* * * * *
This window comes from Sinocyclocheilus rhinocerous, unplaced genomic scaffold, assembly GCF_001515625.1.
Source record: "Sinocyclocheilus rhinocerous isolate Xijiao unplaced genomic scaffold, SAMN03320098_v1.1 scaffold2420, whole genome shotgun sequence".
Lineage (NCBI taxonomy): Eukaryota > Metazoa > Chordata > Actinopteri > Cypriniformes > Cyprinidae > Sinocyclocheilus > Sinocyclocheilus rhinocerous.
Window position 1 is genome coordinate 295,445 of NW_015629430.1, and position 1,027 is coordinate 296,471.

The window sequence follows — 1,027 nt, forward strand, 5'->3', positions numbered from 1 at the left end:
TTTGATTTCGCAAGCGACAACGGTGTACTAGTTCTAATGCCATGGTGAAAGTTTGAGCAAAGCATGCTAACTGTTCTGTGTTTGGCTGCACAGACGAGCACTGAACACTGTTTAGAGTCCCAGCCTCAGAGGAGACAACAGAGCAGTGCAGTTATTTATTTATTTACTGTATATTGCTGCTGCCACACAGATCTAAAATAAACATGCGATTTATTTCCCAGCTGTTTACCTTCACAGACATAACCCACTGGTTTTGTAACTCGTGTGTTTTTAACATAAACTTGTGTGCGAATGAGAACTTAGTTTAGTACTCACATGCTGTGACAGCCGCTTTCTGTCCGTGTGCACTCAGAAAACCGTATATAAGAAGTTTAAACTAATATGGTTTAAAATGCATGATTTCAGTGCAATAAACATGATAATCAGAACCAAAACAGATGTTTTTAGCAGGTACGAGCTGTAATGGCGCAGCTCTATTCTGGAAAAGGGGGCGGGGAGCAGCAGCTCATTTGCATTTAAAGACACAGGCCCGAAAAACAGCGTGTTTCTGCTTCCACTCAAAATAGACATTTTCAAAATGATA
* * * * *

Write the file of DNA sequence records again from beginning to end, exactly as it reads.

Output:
This window comes from Sinocyclocheilus rhinocerous, unplaced genomic scaffold, assembly GCF_001515625.1.
Source record: "Sinocyclocheilus rhinocerous isolate Xijiao unplaced genomic scaffold, SAMN03320098_v1.1 scaffold2420, whole genome shotgun sequence".
Lineage (NCBI taxonomy): Eukaryota > Metazoa > Chordata > Actinopteri > Cypriniformes > Cyprinidae > Sinocyclocheilus > Sinocyclocheilus rhinocerous.
Window position 1 is genome coordinate 295,445 of NW_015629430.1, and position 1,027 is coordinate 296,471.

The window sequence follows — 1,027 nt, forward strand, 5'->3', positions numbered from 1 at the left end:
TTTGATTTCGCAAGCGACAACGGTGTACTAGTTCTAATGCCATGGTGAAAGTTTGAGCAAAGCATGCTAACTGTTCTGTGTTTGGCTGCACAGACGAGCACTGAACACTGTTTAGAGTCCCAGCCTCAGAGGAGACAACAGAGCAGTGCAGTTATTTATTTATTTACTGTATATTGCTGCTGCCACACAGATCTAAAATAAACATGCGATTTATTTCCCAGCTGTTTACCTTCACAGACATAACCCACTGGTTTTGTAACTCGTGTGTTTTTAACATAAACTTGTGTGCGAATGAGAACTTAGTTTAGTACTCACATGCTGTGACAGCCGCTTTCTGTCCGTGTGCACTCAGAAAACCGTATATAAGAAGTTTAAACTAATATGGTTTAAAATGCATGATTTCAGTGCAATAAACATGATAATCAGAACCAAAACAGATGTTTTTAGCAGGTACGAGCTGTAATGGCGCAGCTCTATTCTGGAAAAGGGGGCGGGGAGCAGCAGCTCATTTGCATTTAAAGACACAGGCCCGAAAAACAGCGTGTTTCTGCTTCCACTCAAAATAGACATTTTCAAAATGATA